Last December I had the opportunity to attend the 2014 PSMJ Industry Summit. It was my first time attending this great conference, and the chance to serve as a presenter is what drew me there. The opening keynote featured David Burstein, PSMJ's director of client services. If you know anything about David, you know that he is a fountain of knowledge when it comes to trends and metrics in our industry. His keynote was filled with great information and useful content.
As a follow-up to the event, I interviewed him about some of the more salient points from his presentation. Want to know what is coming down the pike in the A/E/C industry? Read on for the thoughts of PSMJ's resident prognosticator!
A/E/C Talent Shortage
The industry's pending talent shortage has been on our radar for several years, perhaps delayed by The Great Recession. But many firms are busy again, and others are ramping up to expand their capacity. I know first-hand about this trend – my firm has struggled for several years to find electrical engineering talent in our region. So I asked David how "real" this trend really is.
"The talent shortage will be one of the main drivers in the short-term in our industry," he told me, "and the single biggest issue in the median term. This will dwarf all other problems that we have in the industry in just a few years."
What is creating the talent shortage? There are six issues creating this perfect storm, according to David.
"First, there are not enough engineering graduates. Second, there is an increasing number of foreign students in these programs. When they graduate, they are returning to their home countries instead of remaining in the United States. Third, A/E/C salaries are not competitive with other professions." For this trend, David noted that a newly graduated civil engineer, for instance, can draw a 20% larger salary by staying away from the consulting side of civil engineering.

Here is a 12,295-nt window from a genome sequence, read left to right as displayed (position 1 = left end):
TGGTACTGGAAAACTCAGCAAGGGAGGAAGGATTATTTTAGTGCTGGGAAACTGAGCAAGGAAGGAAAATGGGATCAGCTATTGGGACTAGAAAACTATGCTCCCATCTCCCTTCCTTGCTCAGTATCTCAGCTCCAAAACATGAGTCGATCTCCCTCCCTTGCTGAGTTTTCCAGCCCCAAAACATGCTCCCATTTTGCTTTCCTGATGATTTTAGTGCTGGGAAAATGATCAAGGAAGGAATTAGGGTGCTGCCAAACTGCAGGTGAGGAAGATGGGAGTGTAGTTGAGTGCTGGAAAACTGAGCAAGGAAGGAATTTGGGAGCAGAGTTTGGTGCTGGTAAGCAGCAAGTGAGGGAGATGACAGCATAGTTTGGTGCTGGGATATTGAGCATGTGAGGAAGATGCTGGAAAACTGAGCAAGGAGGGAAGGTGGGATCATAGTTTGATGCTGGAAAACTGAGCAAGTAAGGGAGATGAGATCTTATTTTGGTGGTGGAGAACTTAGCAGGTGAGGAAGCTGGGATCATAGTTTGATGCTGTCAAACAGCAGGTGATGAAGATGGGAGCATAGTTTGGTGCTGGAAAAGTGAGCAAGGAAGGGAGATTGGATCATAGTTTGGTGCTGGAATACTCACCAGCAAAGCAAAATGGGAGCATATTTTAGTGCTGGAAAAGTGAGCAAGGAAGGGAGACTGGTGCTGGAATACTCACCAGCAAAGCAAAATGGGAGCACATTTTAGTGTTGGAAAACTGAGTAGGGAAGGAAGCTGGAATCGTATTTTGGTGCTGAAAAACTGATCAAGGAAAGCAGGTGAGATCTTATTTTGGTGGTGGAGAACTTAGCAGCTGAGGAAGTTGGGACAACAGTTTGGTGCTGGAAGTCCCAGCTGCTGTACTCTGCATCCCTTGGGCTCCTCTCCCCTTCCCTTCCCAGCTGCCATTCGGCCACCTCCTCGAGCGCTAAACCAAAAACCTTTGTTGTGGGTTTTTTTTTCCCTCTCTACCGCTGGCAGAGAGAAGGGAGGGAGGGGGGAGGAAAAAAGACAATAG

He continued: "Fourth, there's a lot of senior engineering experience retiring in a few years. Their lost knowledge cannot be replaced by new graduates. Fifth, after serious cuts in the engineering profession during the recession, the profession has now recovered to pre-recession demand levels. And sixth, there's been an increase in employee turnover, as headhunters have become more aggressive in raiding talent from other firms."
When I shared with David my firm's problems finding electrical engineers, he laughed and responded, "Finding electrical engineers is horrible."
At his PSMJ Industry Summit presentation, David shared two corresponded trends, which I asked him to elaborate upon. Labor utilization is trending downward, while overhead costs are trending upward.
He told me that the "Big thing driving this is computerization. Back in the 1970s, firms had rooms of drafters and drafting boards. These drafters had 40 to 50 billable hours every week. But they were slowly replaced by CADD, and now Revit and Building Information Modeling. Engineers and architects are doing more of their own CADD work – hours of billable time for them but eliminating the need for drafting support. Since the advent of BIM this trend has accelerated, and will continue until all design and drafting are done solely by architects and engineers."
While that is the biggest driver, David noted that firms have changed the make-up of staffing due to technology integration: "Now we have IT managers and full departments who are non-billable, creating an overhead labor category that didn't even exist years ago."